Roach, coming back from offseason surgery, looks to regain her spot among the region’s best. Millick also returns, and while she competed in all but one meet last season, Butts believes her best bars routines are before her.
“Kaylyn’s routine is looking great,” says Butts. “Despite having a new routine, she’s our most consistent worker right now.”
Maloney and Sloanhoffer will build off the first-time experience they gained in 2011 and should push for lineup spots.
The coaches are most excited for Yurko and Carpenter’s potential on the event, while Goldschrafe is expected also to emerge as a threat on bars.
“Amanda has huge potential here,” says Butts. “She has a beautiful routine and is very aggressive. I think once she becomes more consistent,
she will be able to produce a good score for us.”
Newcomers looking for time in the bars lineup include Haley, Smith and Salzano.
First-year assistant coach Bridget Boyd will lead the Mountaineers’ beam unit this season. Enthusiastic and willing to work on the small details with each student-athlete, Boyd believes the beam unit, easily the team’s deepest lineup, enters 2012 with a refreshed confidence.
“I’m looking for all of them to compete with a lot more confidence this year,” says Boyd. “I’ve thrown a lot of different assignments at them throughout preseason to keep them on their toes, so they never knew what to expect.”
Nine Mountaineers saw time on beam in 2011, and all but three return. Sloanhoffer, ranked No. 1 in the league, No. 4 in the region and No. 17 nationally last season, is expected to anchor the lineup again, while Goldschrafe, proven in the leadoff position over the last two years, could assume the role again this year. Millick, No. 3 on the team last year with a 9.492 average, also is expected to contribute this season.
Roach and Maloney, key contributors throughout the last three seasons, are expected to become weekly features in the lineup.
Boyd believes Deal will heavily factor into the unit’s success this season.
“I can’t wait to see what Beth does this season,” Boyd enthuses. “Her look and her style are amazing.”
“Skill-wise, this is a national championship team on beam,” says Butts. “The event is mentally challenging, but coach Boyd has done an incredible job with this unit. They are having fun on beam this year, and everyone is excited to compete; no one is afraid of falling.”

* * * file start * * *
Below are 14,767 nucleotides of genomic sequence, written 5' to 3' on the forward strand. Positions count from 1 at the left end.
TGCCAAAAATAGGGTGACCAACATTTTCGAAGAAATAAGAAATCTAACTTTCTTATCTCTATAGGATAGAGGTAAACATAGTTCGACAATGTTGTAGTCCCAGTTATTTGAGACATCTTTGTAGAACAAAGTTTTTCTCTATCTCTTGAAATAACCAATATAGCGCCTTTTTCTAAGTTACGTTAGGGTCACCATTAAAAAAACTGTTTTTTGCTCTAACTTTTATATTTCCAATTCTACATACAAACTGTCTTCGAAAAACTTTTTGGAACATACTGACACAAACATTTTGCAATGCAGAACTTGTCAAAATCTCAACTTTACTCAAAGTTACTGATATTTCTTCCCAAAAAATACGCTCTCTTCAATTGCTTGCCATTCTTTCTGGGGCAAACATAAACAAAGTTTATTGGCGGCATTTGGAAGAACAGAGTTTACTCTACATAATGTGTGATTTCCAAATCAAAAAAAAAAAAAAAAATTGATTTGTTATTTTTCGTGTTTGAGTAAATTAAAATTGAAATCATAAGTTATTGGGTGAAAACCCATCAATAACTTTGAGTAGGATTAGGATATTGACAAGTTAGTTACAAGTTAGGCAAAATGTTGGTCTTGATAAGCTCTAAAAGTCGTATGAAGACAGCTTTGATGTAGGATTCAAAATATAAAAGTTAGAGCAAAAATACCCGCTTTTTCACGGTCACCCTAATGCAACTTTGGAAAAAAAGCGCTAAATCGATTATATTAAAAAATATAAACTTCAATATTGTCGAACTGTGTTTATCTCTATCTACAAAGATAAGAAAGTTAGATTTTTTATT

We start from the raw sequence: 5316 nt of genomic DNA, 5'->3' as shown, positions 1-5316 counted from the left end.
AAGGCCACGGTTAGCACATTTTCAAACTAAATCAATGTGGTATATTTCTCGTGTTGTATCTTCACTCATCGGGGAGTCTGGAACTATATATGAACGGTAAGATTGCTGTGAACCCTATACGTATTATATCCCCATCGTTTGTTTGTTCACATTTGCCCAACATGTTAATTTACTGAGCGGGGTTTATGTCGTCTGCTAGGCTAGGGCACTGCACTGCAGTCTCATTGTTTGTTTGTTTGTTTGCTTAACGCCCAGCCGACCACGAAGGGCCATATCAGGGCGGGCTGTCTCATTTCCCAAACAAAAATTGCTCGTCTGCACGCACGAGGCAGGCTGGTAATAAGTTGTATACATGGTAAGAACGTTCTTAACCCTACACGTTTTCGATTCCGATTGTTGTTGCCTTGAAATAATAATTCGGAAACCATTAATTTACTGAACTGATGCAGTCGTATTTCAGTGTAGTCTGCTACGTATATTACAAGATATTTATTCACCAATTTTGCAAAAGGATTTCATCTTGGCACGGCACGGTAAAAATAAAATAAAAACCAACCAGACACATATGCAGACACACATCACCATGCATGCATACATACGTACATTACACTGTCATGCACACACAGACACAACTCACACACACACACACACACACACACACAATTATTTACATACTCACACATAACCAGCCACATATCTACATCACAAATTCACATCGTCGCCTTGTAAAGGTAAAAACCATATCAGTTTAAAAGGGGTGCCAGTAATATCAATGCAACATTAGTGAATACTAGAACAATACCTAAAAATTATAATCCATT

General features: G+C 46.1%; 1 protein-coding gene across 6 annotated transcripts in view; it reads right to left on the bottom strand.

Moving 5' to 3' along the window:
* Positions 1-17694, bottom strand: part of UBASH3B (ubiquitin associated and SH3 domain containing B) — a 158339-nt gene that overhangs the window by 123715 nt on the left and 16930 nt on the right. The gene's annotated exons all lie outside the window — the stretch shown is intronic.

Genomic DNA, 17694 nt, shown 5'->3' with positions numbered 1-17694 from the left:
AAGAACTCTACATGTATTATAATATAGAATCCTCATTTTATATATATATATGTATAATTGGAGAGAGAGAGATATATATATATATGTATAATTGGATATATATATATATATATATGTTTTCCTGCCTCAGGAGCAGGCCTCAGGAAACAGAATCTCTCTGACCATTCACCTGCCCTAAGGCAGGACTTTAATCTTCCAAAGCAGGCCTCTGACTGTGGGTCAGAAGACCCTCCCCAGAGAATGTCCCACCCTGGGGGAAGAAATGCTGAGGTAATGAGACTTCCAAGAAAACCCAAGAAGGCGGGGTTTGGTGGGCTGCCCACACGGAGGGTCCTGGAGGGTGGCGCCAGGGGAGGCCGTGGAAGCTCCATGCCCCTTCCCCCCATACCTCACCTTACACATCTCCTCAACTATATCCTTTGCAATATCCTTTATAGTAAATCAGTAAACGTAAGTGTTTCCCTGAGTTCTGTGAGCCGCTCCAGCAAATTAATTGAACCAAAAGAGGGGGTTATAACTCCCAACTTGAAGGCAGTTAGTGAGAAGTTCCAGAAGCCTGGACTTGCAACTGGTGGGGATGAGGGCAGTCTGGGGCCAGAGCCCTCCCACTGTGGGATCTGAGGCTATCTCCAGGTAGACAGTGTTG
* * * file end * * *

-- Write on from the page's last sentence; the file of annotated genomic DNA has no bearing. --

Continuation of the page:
Expect at least five other Mountaineers to push for a lineup spot this season, including Haley, Richardson, Carpenter and Smith.
Eighty percent of the Mountaineers’ floor lineup returns from 2011, with only Bieski’s 9.767 average lost to graduation.
While six proven floor competitors return, each will compete either a new or reworked routine. The new routines not only promise high score potential, but also guarantee an exciting meet for Mountaineer fans.
“We’ve capitalized on what these student-athletes have competed before,” explains Doak. “A lot of the existing routines are upgraded, and they’re ready to go now. In the past, we’ve built toward that near the end of the season, but they are safe, clean routines that will be ready to go in January.”
Sloanhoffer and Millick lead the pack of returners, as the duo ranked No. 8 and No. 19, respectively, in the region last season. Maloney also ranked No. 25 last year, while Goldschrafe looks to capitalize on her 9.744 season average. Bristol and Richardson split time on floor last season, and each is expected to push for a full-time lineup spot this year.
“I would be proud to compete every floor routine we have at the national championships,” says Butts. “Our dance and presentation look great; I love the music. I think you’ll see a lot of explosive tumbling out of this team, especially Tina and Alaska.”
New faces that could see time in the lineup are Haley and Salzano.
“We have some freshmen that have come in that have turned everyone’s head,” says Doak. “Dayah opens up her routine with an E tumbling pass; we haven’t competed a routine like that in at least five years. We have some difficulty in our tumbling if we want to go with it, and that’s exciting.”